Jason Isbell Proved Himself as One of World's Best Songwriters at the Ogden

Jason Isbell’s story is one of recovery and redemption so it was only fitting that the backdrop he played in front of for Friday night’s show at the Ogden Theatre were large, church-like, stained glass windows. After being ousted by the Drive-By Truckers in 2007, the 36-year-old Alabama native took years to find his footing — mired in a heavy drinking routine that slowed his creative pace. In 2013 after giving up alcohol for good, he released Southeastern, his best album to date and a major turning point in his career. He followed with 2015’s Something More than Free which just earned a Grammy nomination for Best Americana Album. The concert on Friday showcased Isbell as, not only a highly professional and skilled performer, but as a poet, a tragic figure and one of the best songwriters in the world (and one who just announced a headlining date at Red Rocks for 2016).  

Even before Southeastern’s release, Isbell had always written incredible songs. On this night, he started the show with “Go It Alone” from 2011’s Here We Rest. While this song was written before his sobriety, it still hints at his struggle to do so with lines like “It's realizing just how close you've come to death, and rearranging accordingly. I'm realizing what I've lost and what I've left and taking it home to go it alone again.” Isbell’s voice, which has become even more powerful as of late, sang these lines proudly to a sold-out Ogden crowd — his second in consecutive nights. 

Isbell and his long-time band, The 400 Unit, followed with “Something More than Free” which discusses the value of a hard day’s work, and then “Stockholm” which tells the tale of his wife Amanda Shires' role in his sobriety and helping him through withdrawal. The juxtaposition of themes like this displayed Isbell's range as a storyteller and showcased his ability to encapsulate listeners' experiences, no matter how loosely or closely his songs directly pertain to one's life.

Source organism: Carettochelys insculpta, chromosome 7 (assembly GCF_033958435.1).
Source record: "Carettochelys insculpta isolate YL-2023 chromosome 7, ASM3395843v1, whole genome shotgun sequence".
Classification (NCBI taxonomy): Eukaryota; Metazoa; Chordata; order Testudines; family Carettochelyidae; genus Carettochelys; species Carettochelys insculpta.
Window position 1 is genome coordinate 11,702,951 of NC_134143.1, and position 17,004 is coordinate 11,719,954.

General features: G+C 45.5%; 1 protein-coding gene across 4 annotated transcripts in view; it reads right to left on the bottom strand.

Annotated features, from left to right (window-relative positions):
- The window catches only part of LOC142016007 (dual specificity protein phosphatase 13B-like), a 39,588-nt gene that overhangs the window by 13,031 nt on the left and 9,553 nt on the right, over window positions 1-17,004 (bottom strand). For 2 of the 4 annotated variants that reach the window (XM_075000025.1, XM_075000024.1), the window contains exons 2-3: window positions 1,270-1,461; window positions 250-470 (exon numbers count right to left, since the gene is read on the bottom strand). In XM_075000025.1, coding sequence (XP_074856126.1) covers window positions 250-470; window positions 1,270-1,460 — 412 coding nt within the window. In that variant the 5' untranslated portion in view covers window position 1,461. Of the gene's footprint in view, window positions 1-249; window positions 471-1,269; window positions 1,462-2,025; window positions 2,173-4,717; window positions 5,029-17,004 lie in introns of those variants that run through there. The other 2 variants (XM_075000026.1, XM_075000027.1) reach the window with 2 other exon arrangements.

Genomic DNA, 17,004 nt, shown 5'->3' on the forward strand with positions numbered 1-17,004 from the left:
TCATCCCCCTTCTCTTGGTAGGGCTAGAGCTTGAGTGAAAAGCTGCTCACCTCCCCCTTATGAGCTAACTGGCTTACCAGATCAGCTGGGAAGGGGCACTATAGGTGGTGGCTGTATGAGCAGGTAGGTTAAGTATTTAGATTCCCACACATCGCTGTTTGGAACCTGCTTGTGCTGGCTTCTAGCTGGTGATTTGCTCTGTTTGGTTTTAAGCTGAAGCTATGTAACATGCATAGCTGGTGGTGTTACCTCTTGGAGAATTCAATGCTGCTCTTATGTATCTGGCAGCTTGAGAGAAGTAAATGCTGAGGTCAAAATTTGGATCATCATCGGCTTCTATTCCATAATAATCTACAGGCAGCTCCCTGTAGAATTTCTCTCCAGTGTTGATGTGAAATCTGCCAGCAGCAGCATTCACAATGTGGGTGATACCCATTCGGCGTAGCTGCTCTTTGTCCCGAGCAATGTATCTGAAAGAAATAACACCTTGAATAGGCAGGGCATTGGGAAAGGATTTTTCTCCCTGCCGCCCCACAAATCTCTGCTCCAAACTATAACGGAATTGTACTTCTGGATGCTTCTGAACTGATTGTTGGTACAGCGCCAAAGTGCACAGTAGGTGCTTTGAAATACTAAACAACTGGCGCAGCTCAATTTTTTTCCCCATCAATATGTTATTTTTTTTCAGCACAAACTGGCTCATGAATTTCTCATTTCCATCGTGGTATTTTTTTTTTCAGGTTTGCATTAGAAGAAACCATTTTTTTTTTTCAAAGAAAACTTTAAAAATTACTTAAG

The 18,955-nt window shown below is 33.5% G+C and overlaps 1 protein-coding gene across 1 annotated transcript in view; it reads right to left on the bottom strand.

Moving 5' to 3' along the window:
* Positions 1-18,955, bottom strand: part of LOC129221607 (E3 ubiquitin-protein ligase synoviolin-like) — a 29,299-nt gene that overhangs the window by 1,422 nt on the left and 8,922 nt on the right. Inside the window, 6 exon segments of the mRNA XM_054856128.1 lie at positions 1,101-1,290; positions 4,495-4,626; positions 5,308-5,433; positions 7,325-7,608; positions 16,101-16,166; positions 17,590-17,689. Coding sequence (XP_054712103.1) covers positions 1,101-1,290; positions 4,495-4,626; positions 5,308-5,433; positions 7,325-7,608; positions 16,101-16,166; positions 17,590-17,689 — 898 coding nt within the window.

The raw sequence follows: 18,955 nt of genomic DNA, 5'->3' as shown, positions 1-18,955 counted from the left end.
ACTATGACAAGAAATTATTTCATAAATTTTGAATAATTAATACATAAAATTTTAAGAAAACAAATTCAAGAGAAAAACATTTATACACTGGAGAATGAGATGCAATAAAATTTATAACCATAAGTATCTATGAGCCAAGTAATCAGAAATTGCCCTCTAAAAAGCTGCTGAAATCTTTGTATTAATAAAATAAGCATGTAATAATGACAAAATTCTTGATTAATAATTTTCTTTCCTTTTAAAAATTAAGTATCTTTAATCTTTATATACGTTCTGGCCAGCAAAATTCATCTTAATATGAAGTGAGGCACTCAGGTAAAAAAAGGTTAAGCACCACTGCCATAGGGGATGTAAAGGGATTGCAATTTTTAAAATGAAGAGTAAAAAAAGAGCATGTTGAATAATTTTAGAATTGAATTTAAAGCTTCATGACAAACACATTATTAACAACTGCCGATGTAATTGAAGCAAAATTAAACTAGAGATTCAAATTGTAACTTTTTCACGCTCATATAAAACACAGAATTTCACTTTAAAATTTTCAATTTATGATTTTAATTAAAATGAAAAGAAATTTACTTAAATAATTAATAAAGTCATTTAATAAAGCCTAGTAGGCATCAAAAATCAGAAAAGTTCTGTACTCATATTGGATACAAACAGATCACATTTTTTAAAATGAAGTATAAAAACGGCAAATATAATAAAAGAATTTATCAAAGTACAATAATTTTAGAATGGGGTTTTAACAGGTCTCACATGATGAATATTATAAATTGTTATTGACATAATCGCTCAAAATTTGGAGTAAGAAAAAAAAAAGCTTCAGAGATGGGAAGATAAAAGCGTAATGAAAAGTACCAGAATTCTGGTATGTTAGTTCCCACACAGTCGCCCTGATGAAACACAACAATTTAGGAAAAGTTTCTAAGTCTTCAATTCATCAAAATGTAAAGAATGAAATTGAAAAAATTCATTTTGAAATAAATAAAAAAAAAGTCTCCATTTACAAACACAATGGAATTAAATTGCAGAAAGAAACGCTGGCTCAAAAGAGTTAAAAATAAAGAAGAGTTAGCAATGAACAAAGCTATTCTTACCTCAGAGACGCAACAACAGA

The 400 Unit played a few light-hearted numbers in a row with “Tour of Duty,” “Dress Blue” and “Codeine,” which saw keyboardist Derry deBorja, switching to accordion and dancing around playfully on stage with Isbell. The rest of the 400 unit — bassist Jimbo Hart, guitarist Sadler Vaden, and drummer Chad Gamble — elevated Isbell’s songs with precision and power, musically extending several songs, including “Codeine” and “Children of Children," into long and triumphant outros. While Isbell’s last two albums have been without the 400 Unit moniker, this group of musicians has been with Isbell since 2009’s Jason Isbell and the 400 Unit album.

Isbell’s most personal song, “Cover Me Up,” which features the line “I sobered up, I swore off that stuff, forever this time,” brought tears and massive applause from the audience, who held up glasses of alcohol in a celebratory cheers, that, while ironic and slightly inappropriate, was one of the most powerful moments of the night. 

Before an encore of “Elephant” and “Super 8,” Isbell played “Outfit” and “Ain't Never Gonna Change” from his Drive-By Truckers days. While songs like this were written long before he emerged as the powerhouse he is today, they are important benchmarks in a still-burgeoning career and a reminder that every misstep along the way shaped him into what he has become. 

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